She wasn’t dead yet, his second wife, Lorraine. (Both his wives had French first names, a coincidence no one had yet remarked upon.) Barring a joint accident, either Dean or Lorraine would have to bury two spouses. They had always acknowledged this. He should be glad to spare her.
The doctor had said two years at most, but they all knew that didn’t mean twenty-four good months. It might mean a few normal-seeming months—through Christmas? it was now August—then a tumbling decline, then some bad, terrifying months. Maybe he’d have a massive heart attack in the meantime. This was a tremendously selfish but tantalizing wish.
It was how his father had gone, undetected arterial build-up (smoking, red meat, an aversion to [white] doctors all encouraging whatever tendencies his body had stored from conception). He’d been alone. It had likely taken just minutes. And though the shock had been indescribable for Dean and his mother, there was also some relief that what was done was done.
But he was thankful Lorraine wasn’t dead yet! Every day he was glad, every time she looked at him or made a morbid joke. He tried not to say I love you more than the usual amount because he feared she would hear I’m glad you’re not dead yet. He fairly pulsed with his excess I love yous and his not dead yets.
A heart attack was better than, say, Alzheimer’s, cancer in some ways better than a heart attack, illnesses better than accidents, losing a parent better than losing a child. A few good months were better than none, two happy marriages better than none, four helpful daughters better than none.
There were a couple of other cancer families in their neighborhood. This was no coincidence; it was probably the same or worse everywhere. His colleague Morley from the university was around the corner. Morley’s first wife had been gone six or eight years; the second wife was healthy, as far as Dean knew. And there was this Asian kid down the street, dead at nine or ten. For months Lorraine had taken casseroles to his poor parents. They had a new baby now.
So Dean was luckier than the dead kid’s family, less lucky than Morley.
“In some ways I feel lucky,” Lorraine said to him one night in bed.
He had started to drift. They’d had gentle, elderly sex—one of these times would be the last—and he had settled into sleep with his hand on her thigh. He was quiet a few seconds, rising out of unconsciousness enough to catch the echo of her words.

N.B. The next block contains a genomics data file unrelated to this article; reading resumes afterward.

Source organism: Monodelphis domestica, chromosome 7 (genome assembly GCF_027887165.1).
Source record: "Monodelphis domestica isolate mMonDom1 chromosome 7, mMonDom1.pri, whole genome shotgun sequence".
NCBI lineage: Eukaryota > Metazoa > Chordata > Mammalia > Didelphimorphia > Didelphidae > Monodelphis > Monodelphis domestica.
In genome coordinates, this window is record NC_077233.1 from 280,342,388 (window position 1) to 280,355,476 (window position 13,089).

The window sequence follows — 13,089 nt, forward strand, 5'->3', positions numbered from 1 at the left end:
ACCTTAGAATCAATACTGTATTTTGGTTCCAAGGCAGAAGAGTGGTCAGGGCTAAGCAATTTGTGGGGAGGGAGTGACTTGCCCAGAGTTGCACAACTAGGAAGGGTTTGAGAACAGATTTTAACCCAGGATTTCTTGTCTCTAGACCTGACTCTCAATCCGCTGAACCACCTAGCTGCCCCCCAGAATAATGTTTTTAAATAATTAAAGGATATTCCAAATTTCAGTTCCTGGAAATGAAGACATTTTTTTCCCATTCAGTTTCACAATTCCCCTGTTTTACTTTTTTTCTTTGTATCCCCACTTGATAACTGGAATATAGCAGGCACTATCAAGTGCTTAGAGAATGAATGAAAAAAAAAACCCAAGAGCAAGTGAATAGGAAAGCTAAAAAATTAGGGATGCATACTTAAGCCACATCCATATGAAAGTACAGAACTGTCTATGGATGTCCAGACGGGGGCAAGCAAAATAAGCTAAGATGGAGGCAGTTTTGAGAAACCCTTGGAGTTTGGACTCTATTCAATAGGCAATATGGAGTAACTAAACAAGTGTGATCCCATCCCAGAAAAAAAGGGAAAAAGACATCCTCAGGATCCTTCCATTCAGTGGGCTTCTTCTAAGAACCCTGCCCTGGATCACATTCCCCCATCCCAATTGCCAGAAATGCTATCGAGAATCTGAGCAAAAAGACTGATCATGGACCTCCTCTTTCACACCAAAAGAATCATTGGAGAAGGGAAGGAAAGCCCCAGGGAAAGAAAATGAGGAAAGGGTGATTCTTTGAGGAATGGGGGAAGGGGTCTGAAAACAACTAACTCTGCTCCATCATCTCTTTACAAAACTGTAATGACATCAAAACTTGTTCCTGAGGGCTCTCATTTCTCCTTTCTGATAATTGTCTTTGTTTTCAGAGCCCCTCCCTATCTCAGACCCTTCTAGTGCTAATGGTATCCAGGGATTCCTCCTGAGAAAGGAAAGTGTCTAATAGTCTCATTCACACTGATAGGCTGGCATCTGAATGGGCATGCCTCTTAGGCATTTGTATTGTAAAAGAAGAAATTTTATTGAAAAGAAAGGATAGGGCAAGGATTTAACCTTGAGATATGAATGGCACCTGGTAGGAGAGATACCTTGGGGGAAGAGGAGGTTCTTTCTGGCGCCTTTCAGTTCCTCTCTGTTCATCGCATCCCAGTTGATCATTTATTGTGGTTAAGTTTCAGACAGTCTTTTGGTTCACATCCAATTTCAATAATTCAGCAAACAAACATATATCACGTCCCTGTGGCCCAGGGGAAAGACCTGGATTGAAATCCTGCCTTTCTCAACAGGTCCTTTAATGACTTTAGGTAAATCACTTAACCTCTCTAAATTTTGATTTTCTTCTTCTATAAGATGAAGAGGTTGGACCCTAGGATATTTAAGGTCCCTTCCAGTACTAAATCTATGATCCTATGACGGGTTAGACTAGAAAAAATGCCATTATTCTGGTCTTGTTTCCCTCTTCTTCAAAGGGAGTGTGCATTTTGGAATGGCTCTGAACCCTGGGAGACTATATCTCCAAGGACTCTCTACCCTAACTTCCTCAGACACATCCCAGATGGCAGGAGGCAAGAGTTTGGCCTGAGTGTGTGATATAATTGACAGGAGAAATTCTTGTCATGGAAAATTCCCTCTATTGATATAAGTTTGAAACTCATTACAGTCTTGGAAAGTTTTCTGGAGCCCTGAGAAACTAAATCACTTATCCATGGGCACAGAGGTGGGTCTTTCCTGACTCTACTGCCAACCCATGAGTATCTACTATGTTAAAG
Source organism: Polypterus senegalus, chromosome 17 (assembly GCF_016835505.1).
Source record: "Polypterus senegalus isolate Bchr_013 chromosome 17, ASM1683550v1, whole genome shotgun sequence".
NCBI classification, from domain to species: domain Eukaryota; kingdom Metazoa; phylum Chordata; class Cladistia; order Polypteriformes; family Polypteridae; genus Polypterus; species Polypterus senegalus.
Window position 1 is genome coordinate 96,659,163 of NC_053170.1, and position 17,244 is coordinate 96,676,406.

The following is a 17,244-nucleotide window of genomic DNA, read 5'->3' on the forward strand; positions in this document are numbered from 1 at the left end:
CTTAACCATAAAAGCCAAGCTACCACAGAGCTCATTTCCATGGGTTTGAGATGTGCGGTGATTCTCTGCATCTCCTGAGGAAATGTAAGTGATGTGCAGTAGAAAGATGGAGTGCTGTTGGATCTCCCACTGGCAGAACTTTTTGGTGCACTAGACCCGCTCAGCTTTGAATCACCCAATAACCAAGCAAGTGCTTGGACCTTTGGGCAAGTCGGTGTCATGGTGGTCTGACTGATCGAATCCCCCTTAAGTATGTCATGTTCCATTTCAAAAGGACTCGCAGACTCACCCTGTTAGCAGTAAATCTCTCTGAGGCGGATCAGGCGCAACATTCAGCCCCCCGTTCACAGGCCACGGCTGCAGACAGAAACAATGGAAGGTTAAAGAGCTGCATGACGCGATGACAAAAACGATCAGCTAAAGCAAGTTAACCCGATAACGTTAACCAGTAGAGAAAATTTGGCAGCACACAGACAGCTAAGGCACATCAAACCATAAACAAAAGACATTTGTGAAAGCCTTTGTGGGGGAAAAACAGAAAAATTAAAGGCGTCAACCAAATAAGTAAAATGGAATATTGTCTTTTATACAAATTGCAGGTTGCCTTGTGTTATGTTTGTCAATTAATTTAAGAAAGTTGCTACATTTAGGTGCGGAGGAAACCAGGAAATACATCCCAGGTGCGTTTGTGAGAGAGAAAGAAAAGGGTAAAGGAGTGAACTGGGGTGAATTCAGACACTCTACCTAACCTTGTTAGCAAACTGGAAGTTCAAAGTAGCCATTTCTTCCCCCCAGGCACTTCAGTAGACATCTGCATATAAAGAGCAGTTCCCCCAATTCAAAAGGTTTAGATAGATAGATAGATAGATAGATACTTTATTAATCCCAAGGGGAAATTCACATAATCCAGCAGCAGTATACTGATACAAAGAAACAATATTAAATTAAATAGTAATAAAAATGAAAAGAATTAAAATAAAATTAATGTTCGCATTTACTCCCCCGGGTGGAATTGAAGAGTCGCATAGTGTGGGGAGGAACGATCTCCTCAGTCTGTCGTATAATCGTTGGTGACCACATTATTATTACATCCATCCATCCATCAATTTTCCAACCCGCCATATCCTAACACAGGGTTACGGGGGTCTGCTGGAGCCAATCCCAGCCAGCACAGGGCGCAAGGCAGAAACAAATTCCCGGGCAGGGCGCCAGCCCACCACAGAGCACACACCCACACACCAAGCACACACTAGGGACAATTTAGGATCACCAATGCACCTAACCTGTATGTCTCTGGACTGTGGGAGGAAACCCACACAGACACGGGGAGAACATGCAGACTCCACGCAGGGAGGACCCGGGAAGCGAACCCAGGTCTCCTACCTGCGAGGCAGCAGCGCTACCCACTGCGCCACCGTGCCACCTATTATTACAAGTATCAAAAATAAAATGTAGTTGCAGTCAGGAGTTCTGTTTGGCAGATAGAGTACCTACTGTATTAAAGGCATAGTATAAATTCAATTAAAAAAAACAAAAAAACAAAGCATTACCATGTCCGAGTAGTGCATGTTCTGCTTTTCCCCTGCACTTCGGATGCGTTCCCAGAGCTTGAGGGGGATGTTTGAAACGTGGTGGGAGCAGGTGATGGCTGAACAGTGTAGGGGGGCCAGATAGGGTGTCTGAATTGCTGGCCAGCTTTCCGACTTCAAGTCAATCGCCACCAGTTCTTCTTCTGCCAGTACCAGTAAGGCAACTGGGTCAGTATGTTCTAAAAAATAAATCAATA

“What?” he said.
“I’m the lucky one. You know.”
“Well,” he said. “Yes. I am glad I can spare you.”
It was a lie. They both knew it.
“Of course,” she said, and then, “If I weren’t so selfish I would put your pillow over your face.”
Dean waited for her to laugh. When she didn’t, he said, “Maybe I should do it.”
He heard her inhalation.
“I mean—” What did he mean? He was half asleep.
“Well, don’t do it to me yet, darling.” Now she laughed.
He thought he’d meant himself.
“Maybe I could still spare you,” she went on. “If you don’t like the pillow, perhaps you can hope for a massive—”
“Hemorrhage.” She laughed again. He felt her leg under his hand, then felt it slide away as she turned from her back to her side, toward him. She laid her palm on his sternum. “But I’m not dead yet.”
We both like peanut butter. We both wear glasses. We’ve both read Tolstoy. Who cares! But how could he not wish for more of all of it? We’re both still alive. We’d both choose to go first.
“I hate this,” he said.
“What is the point?”
“No point. Wrong question.”
“What is the question?” Wordplay now. Sleepy banter.
“Eh. No question, no answer. Just…”
“What? Just what?” He wanted to know.
“Life. Nothing.” He tried it with different punctuation. Life: nothing. Too shrill and obvious. He put his hand over hers. If he could, if he believed it, he would tell her there was nothing to fear. But they both had too much terrible knowledge for that. So they held hands and waited for sleep, and tomorrow they would wake up, still two complex organisms, big animals with too-big brains, aware of the pointlessness of everything but willing, or at least not yet unwilling, to attend to it all anyway.